The student must then post reply of at least 150 words by 11:59 p.m. (ET) on the assigned Module: Week. The student must support the assertions with at least two scholarly citations in current APA edition format which must have been published within the last five years.
Job Costing, Process Costing, and Activity-Based Costing
The job costing system aims to trace the direct costs to the job and allocate the indirect costs (Buckley,2020). A job is a product or service that can be easily differentiated from other products or services (Lanen, et al., 2020). An example of a company that uses job costing is Ben Hur construction (Blocher, et al., 2019). The company uses this system because their products go through a discrete set of steps that all units can but might not go through it. It is very easy to differentiate between units in the construction firm and recording cost and revenue for each job are easier. Also, Ben Hur uses job costing because its products are not identical. “A process costing is an accounting system used when identical units are produced through uniform production steps” (Lanen, et al., 2020, page 240). An example of a company that uses process costing is Coca-Cola (Blocher, et al., 2019). Coca-Cola produces single products(soda) and it goes through a continuous flow process that all units (can, bottles of soda) follow. The production process produces a series of identical, homogenous units (Lanen, et al., 2020). Lanen, et al., (2020), define Activity-based costing (ABC) as a two-stage product costing method that assigns costs first to activities and then to the products based on each product’s use of activities. While an activity may be any discrete task or event that a firm undertakes to make, deliver a product or service. An example of a company that uses ABC is General Motors due to automation and advancement in the auto industry. Direct labor has become less appropriate as a basis for allocating overhead. Also, because ABC is more grounded in the production process that helps managers in taking a decision rather than the accounting system that supports financial reporting to shareholders units (Lanen, et al., 2020).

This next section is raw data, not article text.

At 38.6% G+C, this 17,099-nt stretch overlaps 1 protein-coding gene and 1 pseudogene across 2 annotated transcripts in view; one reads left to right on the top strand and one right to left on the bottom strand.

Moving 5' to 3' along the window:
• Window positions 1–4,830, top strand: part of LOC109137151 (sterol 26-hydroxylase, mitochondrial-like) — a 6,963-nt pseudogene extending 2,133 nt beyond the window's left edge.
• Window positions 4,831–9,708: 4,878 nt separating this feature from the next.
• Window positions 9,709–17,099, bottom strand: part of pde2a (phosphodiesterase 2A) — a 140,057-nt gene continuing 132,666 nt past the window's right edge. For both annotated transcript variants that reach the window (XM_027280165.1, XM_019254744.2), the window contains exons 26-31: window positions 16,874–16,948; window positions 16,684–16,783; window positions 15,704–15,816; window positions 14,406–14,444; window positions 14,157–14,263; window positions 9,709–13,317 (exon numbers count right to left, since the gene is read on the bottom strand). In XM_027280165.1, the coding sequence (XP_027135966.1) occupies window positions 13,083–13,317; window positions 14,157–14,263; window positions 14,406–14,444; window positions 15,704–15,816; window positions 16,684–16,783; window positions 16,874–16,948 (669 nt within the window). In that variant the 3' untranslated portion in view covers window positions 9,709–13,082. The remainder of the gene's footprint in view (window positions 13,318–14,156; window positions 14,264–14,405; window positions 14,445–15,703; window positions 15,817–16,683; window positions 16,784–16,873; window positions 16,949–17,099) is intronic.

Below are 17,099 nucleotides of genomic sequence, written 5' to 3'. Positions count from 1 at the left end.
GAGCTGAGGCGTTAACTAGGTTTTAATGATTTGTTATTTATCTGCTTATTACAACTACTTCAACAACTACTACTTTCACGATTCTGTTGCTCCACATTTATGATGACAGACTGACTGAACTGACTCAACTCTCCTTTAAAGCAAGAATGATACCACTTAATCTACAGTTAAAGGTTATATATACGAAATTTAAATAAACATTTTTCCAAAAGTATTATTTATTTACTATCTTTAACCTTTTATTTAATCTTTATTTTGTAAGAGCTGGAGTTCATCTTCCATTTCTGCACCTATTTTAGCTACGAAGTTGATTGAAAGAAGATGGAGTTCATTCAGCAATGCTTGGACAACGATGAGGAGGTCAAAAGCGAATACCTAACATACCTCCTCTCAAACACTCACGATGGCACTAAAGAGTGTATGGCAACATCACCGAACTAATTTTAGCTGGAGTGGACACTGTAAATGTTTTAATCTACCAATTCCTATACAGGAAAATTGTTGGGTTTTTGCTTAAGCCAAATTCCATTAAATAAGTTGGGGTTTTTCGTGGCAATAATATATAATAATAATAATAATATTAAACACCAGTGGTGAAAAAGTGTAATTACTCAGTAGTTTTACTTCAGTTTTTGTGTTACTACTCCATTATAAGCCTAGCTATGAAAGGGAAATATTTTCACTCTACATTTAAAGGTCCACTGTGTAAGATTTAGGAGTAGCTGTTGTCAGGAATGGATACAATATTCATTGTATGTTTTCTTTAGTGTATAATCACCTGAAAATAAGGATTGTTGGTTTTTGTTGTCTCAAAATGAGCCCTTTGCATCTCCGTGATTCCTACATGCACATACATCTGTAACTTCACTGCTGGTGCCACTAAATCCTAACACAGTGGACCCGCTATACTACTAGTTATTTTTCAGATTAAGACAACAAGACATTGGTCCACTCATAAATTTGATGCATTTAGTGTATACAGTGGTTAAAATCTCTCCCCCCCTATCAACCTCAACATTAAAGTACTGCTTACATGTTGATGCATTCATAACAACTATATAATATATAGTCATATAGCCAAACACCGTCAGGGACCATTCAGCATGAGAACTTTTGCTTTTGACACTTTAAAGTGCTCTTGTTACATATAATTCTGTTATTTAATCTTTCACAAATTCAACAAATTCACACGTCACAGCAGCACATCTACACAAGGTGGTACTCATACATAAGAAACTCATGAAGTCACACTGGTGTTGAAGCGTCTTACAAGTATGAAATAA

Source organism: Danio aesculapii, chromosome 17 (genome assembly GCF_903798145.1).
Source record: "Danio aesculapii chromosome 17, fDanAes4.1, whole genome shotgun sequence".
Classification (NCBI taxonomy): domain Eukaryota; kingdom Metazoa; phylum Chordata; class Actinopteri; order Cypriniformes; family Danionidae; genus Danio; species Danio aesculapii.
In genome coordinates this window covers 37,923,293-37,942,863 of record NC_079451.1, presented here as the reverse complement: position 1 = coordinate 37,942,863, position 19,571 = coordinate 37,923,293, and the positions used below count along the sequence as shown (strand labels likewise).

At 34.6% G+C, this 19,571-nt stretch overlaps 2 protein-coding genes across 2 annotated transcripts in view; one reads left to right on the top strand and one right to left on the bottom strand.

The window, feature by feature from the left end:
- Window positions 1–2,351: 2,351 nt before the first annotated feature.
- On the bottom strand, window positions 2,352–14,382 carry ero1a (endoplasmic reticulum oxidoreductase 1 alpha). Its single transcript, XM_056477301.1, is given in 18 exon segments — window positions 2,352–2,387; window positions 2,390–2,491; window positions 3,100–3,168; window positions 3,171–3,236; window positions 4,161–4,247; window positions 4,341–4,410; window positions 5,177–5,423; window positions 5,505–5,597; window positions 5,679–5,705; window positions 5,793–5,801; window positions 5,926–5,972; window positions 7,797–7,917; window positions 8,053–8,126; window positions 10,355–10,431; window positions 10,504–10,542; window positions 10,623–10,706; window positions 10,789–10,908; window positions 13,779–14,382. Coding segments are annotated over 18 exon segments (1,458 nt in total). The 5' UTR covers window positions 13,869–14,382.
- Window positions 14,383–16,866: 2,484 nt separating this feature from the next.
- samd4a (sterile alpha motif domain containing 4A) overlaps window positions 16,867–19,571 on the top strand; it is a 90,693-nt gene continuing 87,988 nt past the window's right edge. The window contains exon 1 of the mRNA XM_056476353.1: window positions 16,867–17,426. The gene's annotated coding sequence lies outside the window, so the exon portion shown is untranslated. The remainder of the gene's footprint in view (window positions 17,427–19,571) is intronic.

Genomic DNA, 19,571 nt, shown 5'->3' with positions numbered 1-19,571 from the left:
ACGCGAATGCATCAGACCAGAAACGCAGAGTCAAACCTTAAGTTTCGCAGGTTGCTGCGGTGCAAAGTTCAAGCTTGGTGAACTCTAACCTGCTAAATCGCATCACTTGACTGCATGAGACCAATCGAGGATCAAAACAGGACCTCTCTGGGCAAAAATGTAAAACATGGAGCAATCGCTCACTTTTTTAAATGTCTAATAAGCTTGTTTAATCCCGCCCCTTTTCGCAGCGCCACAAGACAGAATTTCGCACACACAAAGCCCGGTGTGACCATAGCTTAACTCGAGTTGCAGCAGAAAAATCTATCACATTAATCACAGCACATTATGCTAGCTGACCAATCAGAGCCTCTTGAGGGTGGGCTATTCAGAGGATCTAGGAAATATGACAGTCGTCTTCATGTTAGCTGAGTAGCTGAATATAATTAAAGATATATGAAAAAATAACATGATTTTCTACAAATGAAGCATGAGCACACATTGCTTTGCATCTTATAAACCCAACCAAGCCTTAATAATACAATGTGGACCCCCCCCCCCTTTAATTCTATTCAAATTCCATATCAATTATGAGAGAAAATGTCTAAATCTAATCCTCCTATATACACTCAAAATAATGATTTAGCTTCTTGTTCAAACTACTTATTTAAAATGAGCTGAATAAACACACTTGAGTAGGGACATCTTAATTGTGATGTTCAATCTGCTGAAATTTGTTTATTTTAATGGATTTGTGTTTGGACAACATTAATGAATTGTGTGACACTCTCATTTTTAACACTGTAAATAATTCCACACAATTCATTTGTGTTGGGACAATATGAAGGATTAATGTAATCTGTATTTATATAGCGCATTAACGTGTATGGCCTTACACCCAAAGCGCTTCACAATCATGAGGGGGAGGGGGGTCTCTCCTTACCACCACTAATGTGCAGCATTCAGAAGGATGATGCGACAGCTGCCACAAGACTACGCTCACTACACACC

The similarities between job costing, process costing, and ABC is that they all assign a direct cost to products and allocate manufacturing overhead cost to products using some handful of allocation bases like direct labor, direct material, or machine utilization units (Lanen, et al., 2020). The difference between job costing, process costing, and activity costing is that while Job costing is used when an individual production center works on different products at a specific time, process costing is a system that is used for identical low-cost items and ABC is used to assign a cost to activities. In Job costing, production or services are carried out based on a specific order, each job is a cost center and labor-intensive. Process costing is used for homogeneous products, it requires less paperwork, it has a feature of work in progress. ABC allocates cost to activities and not departments or cost centers. The nature of its cost driver differs from that of job and process costing. (Lanen, et al., 2020 & Blocher, et al., 2019).
Cost analysis both in the manufacturing and the service industry is very important. According to the bible “For which of you, intending to build a tower, sitteth not down first, and counteth the cost, whether he have sufficient to finish it? (King James Version 1769/2017, Luke 14:28).